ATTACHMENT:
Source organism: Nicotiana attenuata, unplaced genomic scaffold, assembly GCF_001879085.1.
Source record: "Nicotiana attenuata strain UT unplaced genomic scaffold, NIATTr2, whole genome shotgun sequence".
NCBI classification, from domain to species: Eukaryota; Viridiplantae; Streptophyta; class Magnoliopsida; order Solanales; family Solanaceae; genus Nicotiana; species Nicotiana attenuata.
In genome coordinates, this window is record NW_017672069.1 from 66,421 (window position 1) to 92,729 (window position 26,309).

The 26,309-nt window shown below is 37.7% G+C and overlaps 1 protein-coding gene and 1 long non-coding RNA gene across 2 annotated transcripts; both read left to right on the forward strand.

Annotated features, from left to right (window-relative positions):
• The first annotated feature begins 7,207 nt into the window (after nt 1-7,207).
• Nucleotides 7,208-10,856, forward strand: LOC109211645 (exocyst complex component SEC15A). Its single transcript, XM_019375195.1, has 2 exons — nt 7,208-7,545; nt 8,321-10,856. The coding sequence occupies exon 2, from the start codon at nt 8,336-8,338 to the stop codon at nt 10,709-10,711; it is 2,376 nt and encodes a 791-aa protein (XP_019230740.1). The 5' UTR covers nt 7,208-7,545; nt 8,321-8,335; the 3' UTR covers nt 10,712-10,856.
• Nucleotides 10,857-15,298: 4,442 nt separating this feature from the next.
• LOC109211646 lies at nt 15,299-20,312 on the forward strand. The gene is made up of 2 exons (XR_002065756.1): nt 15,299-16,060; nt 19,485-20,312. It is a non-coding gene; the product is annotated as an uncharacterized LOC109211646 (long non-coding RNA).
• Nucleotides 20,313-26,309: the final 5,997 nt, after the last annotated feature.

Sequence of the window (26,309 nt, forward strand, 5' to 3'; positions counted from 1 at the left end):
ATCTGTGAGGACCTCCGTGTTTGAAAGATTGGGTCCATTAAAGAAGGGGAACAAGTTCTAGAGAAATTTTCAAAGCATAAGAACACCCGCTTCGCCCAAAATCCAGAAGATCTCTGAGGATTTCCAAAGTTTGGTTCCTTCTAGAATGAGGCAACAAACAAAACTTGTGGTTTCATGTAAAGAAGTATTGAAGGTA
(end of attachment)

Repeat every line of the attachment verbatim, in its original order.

Source organism: Nicotiana attenuata, unplaced genomic scaffold, assembly GCF_001879085.1.
Source record: "Nicotiana attenuata strain UT unplaced genomic scaffold, NIATTr2, whole genome shotgun sequence".
NCBI classification, from domain to species: Eukaryota; Viridiplantae; Streptophyta; class Magnoliopsida; order Solanales; family Solanaceae; genus Nicotiana; species Nicotiana attenuata.
In genome coordinates, this window is record NW_017672069.1 from 66,421 (window position 1) to 92,729 (window position 26,309).

The 26,309-nt window shown below is 37.7% G+C and overlaps 1 protein-coding gene and 1 long non-coding RNA gene across 2 annotated transcripts; both read left to right on the forward strand.

Annotated features, from left to right (window-relative positions):
• The first annotated feature begins 7,207 nt into the window (after nt 1-7,207).
• Nucleotides 7,208-10,856, forward strand: LOC109211645 (exocyst complex component SEC15A). Its single transcript, XM_019375195.1, has 2 exons — nt 7,208-7,545; nt 8,321-10,856. The coding sequence occupies exon 2, from the start codon at nt 8,336-8,338 to the stop codon at nt 10,709-10,711; it is 2,376 nt and encodes a 791-aa protein (XP_019230740.1). The 5' UTR covers nt 7,208-7,545; nt 8,321-8,335; the 3' UTR covers nt 10,712-10,856.
• Nucleotides 10,857-15,298: 4,442 nt separating this feature from the next.
• LOC109211646 lies at nt 15,299-20,312 on the forward strand. The gene is made up of 2 exons (XR_002065756.1): nt 15,299-16,060; nt 19,485-20,312. It is a non-coding gene; the product is annotated as an uncharacterized LOC109211646 (long non-coding RNA).
• Nucleotides 20,313-26,309: the final 5,997 nt, after the last annotated feature.

Sequence of the window (26,309 nt, forward strand, 5' to 3'; positions counted from 1 at the left end):
ATCTGTGAGGACCTCCGTGTTTGAAAGATTGGGTCCATTAAAGAAGGGGAACAAGTTCTAGAGAAATTTTCAAAGCATAAGAACACCCGCTTCGCCCAAAATCCAGAAGATCTCTGAGGATTTCCAAAGTTTGGTTCCTTCTAGAATGAGGCAACAAACAAAACTTGTGGTTTCATGTAAAGAAGTATTGAAGGTA